Legislation approved by the Oregon Legislature will allow, under very specific circumstances, construction of houses on low-grade farmland in Malheur County. (The Enterprise file)

VALE – More housing will be available on marginal farmland and local government agencies will have to favor Malheur County residents when filling jobs after action by the Legislature last week.

Senate Bill 16 could provide up to 100 new homes on land now restricted to farming while House Bill 2026 is designed to require government employers to give “preference to residents who live inside the Eastern Oregon Border Economic Development Region for civil service positions if the majority of the work of position will be performed within the region.”

Senate Bill 16 outlines rezoning some inferior farmland into two-acre lots with no more than 200 acres total set aside for homes. A similar proposal was scuttled during the 2019 Legislature. Under the plan, property would be rezoned from farming under 15 benchmarks that must be met. The Malheur County Court will appoint a new four-member review board of local residents to evaluate such decisions.

The legislation also requires a public hearing on each petition to rezone the property.

The two bills are key pillars in the legislative strategy of the Eastern Oregon Border Economic Development Board, the seven-member committee of local people created by the Legislature to spark economic development in Malheur County along the border with Idaho.

The bills aim to address a worsening housing shortage locally and slow the export of government salaries into Idaho.

“I think it is great for our region. It will give us an opportunity to grow,” said Tiffany Cruickshank, chair of the Eastern Oregon Border Economic Development Board.

The new program would also be “landowner-centric,” said Shawna Peterson, executive director of the border board. “It won’t be an out-of-state or out-of-area developer swooping in,” she said.

The legislation represents a victory for the border board, a win reached despite vigorous opposition from outside the area.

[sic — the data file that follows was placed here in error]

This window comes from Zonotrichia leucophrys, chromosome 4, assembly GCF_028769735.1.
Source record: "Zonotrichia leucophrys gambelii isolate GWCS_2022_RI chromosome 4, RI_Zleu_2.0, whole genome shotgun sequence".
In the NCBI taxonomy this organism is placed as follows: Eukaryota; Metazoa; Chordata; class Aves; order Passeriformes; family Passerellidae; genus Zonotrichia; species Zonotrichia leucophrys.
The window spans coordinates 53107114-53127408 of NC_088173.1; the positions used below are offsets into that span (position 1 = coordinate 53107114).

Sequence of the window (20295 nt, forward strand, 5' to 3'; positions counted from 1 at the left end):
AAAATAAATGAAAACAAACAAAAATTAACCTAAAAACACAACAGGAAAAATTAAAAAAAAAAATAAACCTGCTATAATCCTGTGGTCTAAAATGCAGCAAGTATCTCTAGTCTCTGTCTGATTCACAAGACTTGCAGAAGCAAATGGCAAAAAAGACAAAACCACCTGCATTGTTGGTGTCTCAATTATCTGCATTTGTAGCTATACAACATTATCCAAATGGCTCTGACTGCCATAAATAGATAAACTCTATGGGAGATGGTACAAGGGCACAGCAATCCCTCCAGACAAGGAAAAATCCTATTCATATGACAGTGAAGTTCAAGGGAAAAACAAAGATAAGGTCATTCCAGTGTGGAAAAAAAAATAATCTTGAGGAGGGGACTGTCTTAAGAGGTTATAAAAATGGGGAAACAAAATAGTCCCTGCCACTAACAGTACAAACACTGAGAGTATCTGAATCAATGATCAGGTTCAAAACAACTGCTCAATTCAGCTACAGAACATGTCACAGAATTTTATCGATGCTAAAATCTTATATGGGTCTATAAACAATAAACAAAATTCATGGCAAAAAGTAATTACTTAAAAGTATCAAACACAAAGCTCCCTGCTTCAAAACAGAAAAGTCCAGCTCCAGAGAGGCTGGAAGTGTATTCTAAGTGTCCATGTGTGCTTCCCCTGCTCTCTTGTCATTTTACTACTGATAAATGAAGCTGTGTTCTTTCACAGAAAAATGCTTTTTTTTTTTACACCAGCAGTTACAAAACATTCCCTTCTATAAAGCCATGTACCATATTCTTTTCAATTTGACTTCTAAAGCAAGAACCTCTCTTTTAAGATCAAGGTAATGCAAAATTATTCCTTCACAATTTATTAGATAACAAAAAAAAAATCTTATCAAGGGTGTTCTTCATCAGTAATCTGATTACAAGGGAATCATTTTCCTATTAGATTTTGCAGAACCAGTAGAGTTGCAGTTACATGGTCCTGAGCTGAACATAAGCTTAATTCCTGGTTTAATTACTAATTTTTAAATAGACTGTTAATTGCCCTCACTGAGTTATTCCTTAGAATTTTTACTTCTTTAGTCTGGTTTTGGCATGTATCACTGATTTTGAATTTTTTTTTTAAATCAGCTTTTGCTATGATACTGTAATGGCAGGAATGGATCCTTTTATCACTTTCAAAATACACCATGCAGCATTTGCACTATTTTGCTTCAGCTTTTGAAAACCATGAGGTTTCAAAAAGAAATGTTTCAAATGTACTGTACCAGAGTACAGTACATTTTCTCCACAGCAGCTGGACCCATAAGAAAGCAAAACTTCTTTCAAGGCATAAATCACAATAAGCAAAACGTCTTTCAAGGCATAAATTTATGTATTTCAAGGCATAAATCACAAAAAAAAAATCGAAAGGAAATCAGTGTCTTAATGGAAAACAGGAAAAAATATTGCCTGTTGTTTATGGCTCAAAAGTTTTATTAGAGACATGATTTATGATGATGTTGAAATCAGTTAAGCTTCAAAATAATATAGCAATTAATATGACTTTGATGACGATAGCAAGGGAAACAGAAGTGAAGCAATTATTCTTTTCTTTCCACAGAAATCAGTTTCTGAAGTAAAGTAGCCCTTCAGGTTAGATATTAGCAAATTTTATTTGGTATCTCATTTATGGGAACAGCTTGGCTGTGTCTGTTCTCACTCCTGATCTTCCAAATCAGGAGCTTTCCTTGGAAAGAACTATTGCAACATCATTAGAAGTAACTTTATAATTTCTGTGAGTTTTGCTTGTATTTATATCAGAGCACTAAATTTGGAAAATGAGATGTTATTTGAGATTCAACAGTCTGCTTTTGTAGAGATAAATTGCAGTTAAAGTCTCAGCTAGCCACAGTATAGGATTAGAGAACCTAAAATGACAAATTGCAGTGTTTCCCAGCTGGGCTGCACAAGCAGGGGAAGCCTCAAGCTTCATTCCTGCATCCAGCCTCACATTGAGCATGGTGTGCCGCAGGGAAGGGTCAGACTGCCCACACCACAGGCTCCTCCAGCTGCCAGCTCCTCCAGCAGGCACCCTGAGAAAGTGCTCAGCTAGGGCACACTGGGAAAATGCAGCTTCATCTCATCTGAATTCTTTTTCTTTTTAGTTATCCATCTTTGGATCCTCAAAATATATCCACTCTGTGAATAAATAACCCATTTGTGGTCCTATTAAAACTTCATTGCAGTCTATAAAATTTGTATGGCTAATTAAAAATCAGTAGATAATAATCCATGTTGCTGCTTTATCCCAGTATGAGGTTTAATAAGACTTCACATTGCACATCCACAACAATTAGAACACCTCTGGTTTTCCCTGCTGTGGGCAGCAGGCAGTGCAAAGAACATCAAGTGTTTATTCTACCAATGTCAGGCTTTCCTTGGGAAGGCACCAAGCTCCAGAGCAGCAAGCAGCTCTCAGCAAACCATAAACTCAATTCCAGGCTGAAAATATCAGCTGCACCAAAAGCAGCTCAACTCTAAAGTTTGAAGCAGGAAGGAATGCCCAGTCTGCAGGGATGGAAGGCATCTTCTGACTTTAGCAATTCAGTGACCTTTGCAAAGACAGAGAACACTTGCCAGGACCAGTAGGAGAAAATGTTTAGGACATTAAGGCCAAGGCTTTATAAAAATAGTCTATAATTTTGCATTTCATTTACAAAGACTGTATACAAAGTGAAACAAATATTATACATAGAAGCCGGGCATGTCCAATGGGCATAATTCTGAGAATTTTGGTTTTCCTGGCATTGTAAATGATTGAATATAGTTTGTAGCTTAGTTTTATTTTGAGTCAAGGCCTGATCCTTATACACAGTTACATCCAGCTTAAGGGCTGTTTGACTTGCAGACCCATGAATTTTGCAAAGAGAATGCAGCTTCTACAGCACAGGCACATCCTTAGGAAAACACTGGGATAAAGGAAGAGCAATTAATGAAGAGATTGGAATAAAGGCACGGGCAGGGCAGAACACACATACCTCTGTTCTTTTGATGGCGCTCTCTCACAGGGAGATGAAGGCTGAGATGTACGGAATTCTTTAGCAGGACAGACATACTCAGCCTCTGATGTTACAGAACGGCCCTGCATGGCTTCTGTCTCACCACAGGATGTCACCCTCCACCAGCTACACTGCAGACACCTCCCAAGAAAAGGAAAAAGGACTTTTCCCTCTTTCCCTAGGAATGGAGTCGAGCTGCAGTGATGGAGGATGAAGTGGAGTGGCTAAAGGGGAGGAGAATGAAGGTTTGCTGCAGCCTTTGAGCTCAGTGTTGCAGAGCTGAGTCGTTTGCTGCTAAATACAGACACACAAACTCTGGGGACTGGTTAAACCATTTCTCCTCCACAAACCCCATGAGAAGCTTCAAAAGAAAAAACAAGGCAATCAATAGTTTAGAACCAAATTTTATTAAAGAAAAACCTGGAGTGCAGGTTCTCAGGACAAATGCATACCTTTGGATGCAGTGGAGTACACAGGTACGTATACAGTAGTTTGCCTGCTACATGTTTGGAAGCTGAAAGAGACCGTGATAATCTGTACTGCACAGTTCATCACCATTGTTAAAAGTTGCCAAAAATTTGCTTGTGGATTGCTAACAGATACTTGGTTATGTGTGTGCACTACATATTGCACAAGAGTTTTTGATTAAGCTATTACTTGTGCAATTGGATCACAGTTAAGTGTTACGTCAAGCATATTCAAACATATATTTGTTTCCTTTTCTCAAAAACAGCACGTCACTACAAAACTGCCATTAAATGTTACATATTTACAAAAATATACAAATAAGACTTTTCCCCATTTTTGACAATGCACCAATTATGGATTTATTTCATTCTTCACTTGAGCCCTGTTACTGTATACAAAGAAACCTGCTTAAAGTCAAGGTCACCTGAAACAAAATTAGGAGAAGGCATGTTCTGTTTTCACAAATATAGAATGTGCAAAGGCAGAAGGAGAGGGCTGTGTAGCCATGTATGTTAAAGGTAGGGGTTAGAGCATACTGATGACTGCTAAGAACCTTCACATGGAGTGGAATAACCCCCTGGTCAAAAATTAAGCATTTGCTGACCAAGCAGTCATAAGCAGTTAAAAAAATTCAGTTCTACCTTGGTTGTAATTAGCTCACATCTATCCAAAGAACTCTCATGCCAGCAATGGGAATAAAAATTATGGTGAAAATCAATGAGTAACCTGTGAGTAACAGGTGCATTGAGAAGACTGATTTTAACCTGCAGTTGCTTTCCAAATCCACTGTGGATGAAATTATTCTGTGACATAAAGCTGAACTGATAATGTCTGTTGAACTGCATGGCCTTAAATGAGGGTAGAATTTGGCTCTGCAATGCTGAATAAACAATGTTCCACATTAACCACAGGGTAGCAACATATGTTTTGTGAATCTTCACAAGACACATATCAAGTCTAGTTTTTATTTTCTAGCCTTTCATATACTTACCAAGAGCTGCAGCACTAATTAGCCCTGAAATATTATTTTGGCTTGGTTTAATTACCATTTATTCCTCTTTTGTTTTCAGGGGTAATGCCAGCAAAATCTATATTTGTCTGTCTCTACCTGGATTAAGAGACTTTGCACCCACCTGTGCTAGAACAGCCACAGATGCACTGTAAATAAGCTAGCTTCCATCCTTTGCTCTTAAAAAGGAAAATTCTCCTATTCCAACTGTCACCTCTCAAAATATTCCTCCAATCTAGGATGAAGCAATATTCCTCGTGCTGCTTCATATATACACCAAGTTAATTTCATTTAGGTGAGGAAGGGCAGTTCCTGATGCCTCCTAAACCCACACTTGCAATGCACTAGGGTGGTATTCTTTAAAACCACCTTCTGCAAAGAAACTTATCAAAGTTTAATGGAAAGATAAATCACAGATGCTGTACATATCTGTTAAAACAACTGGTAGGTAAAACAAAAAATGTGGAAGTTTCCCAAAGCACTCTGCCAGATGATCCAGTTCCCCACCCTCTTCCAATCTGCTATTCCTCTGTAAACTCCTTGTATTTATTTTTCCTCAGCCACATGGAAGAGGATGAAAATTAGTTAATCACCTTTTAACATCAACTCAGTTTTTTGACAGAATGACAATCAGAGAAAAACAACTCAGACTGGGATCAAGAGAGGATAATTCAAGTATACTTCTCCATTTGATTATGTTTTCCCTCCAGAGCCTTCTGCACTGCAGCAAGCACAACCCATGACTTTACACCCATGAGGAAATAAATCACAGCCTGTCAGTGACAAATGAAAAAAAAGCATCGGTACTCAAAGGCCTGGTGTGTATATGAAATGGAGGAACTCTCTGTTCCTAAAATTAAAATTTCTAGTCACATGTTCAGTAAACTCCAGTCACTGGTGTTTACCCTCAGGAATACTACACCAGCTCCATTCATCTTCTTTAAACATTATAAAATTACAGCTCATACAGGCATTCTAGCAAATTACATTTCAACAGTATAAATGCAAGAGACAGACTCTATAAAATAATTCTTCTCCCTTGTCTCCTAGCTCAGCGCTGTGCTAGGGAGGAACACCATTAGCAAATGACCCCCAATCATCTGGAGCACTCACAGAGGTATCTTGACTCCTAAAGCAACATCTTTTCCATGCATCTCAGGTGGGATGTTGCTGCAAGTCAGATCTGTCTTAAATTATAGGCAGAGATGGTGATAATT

Mary Kyle McCurdy, deputy director of the conservation group 1000 Friends of Oregon, said in written testimony that the program was “fundamentally contrary to Oregon’s land use program and sound land planning.”

McCurdy asserted that there is enough land for homes inside Ontario’s urban growth boundary.

“Development of 100 houses scattered on farmland outside of Ontario and other cities in the region will draw funding to provide infrastructure and services to those houses and away from where cities like Ontario have already planned for houses and are seeking to attract development,” she wrote.

The League of Women Voters of Oregon also opposed the program because of its rural impact.

“I respect they are worried about urban sprawl but that is absolutely not what this bill does,” said Cruickshank.

Peterson said a lot of work was done as the legislation advanced to “dispel myths” such as “this would result in luxury second homes eating up farm ground. And that’s just a blatant misrepresentation.”

“There simply isn’t a market for luxury, second homes. They think Bend is eastern Oregon,” said Peterson.

Peterson said the land that would be converted to homesteads would not be productive for farming or ranching.

“We hear repeatedly from businesses and employers and residents that there is real shortage of housing opportunities, especially in the mid to upper end stock of homes,” said Peterson.

State Sen. Lynn Findley, R-Vale, who sponsored the legislation, also said engaging opponents was “frustrating.”

“They would not have a conversation. I tried to show them maps, and they would not look. I kept trying to talk to those folks. They refused to listen,” said Findley.

Most opposition came from outside of the county.

Findley called passage of the land use bill a “pretty strong win on all accounts.”

House Bill 2026 will also be an important step forward for the local area, said Peterson.

“We have a disproportionally imported work force. It doesn’t supplant qualification,” she said. “Just like a veteran’s preference, it gives a five-percentage boost to someone who lives in the county.”

Cruickshank said the hiring preference would help keep employees living on the Oregon side of the Snake River.

“When the prison was brought here initially, it was going to bring economic vitality and jobs. Well, everyone lives in Idaho and works in Oregon. Over 70% of employees at the prison live in Idaho. I think it will be interesting to see how it works out in our area,” she said.

News tip? Contact reporter Pat Caldwell at [email protected]

Previous coverage:

Malheur County land use bill pushed by border board draws controversy

Push by Malheur County to open low-grade ag land for development back on the legislative docket

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